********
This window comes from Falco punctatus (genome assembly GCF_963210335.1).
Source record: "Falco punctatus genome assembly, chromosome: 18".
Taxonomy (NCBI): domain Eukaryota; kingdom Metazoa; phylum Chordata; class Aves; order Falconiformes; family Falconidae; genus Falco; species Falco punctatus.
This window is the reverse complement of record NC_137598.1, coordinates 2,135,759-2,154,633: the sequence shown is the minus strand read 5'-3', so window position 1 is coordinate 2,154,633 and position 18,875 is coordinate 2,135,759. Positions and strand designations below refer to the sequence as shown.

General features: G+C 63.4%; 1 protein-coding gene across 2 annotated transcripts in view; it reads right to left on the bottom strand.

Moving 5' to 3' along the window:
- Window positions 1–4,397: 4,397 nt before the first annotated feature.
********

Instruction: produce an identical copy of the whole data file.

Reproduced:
This window comes from Falco punctatus (genome assembly GCF_963210335.1).
Source record: "Falco punctatus genome assembly, chromosome: 18".
Taxonomy (NCBI): domain Eukaryota; kingdom Metazoa; phylum Chordata; class Aves; order Falconiformes; family Falconidae; genus Falco; species Falco punctatus.
This window is the reverse complement of record NC_137598.1, coordinates 2,135,759-2,154,633: the sequence shown is the minus strand read 5'-3', so window position 1 is coordinate 2,154,633 and position 18,875 is coordinate 2,135,759. Positions and strand designations below refer to the sequence as shown.

General features: G+C 63.4%; 1 protein-coding gene across 2 annotated transcripts in view; it reads right to left on the bottom strand.

Moving 5' to 3' along the window:
- Window positions 1–4,397: 4,397 nt before the first annotated feature.